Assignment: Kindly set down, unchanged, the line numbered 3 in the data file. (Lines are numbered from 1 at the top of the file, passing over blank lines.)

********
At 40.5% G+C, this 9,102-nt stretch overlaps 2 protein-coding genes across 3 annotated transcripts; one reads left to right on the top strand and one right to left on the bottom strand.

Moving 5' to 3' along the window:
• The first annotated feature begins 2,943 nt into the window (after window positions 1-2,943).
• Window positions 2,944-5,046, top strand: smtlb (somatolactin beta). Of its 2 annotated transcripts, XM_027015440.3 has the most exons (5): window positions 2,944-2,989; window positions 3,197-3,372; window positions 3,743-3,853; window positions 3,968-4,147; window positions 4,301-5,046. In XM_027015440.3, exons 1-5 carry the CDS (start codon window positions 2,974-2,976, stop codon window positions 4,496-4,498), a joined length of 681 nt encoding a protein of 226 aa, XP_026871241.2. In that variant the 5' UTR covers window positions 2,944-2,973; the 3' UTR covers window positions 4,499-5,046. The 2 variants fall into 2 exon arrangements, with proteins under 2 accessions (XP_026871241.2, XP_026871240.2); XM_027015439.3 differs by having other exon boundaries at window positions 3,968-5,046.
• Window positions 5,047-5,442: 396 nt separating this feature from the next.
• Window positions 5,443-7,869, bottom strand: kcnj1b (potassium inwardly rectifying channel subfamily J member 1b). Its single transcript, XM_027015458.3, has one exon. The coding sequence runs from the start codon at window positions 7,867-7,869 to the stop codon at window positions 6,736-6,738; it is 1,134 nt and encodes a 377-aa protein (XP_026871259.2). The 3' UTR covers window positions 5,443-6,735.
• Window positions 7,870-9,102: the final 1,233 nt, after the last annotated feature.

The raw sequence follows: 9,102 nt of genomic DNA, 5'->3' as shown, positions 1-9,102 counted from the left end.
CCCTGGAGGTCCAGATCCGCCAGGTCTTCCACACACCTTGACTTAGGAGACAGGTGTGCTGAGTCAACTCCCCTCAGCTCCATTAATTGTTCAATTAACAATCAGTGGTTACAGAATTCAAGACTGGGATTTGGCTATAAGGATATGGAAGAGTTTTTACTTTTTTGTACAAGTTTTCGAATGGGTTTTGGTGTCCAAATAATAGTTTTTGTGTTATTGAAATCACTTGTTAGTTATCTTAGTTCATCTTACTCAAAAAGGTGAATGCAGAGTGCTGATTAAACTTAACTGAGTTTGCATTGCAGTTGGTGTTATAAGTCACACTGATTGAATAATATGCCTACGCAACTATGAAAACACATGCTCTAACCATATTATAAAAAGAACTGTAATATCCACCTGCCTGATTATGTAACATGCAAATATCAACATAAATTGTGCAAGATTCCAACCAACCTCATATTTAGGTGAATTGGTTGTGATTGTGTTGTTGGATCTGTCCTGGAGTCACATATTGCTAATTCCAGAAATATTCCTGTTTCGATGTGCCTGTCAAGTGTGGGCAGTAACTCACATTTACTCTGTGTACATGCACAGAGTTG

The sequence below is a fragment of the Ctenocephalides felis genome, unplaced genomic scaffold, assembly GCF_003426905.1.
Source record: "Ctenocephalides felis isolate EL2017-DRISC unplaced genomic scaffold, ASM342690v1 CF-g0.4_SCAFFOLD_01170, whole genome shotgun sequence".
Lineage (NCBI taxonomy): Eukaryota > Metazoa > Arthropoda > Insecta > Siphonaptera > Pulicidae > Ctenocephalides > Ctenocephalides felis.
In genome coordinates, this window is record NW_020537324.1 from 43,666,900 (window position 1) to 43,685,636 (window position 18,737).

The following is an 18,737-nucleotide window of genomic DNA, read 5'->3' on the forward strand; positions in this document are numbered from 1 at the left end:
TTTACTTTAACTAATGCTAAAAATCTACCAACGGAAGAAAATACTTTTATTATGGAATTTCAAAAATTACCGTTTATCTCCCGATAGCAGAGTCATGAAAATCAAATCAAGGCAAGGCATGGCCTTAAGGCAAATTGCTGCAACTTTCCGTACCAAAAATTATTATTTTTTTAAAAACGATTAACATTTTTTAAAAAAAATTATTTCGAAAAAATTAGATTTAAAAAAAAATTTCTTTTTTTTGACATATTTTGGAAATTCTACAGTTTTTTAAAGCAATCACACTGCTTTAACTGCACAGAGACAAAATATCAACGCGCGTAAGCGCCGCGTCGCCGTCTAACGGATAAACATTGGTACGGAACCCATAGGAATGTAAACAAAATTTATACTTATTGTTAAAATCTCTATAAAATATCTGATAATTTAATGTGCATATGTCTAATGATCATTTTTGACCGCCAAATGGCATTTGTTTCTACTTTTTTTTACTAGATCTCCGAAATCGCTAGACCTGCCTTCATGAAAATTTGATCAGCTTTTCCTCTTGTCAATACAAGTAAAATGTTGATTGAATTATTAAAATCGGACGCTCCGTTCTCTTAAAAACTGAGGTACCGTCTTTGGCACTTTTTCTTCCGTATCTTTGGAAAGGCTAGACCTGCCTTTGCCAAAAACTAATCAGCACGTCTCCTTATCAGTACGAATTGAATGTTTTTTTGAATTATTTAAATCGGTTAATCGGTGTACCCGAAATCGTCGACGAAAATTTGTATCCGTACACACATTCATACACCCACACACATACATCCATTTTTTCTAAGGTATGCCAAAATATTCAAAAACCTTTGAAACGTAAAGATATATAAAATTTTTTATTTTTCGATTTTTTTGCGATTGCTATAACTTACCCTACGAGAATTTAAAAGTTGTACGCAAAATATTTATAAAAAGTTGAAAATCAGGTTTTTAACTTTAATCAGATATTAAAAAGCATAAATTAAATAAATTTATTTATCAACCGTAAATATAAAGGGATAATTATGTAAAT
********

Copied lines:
• The first annotated feature begins 2,943 nt into the window (after window positions 1-2,943).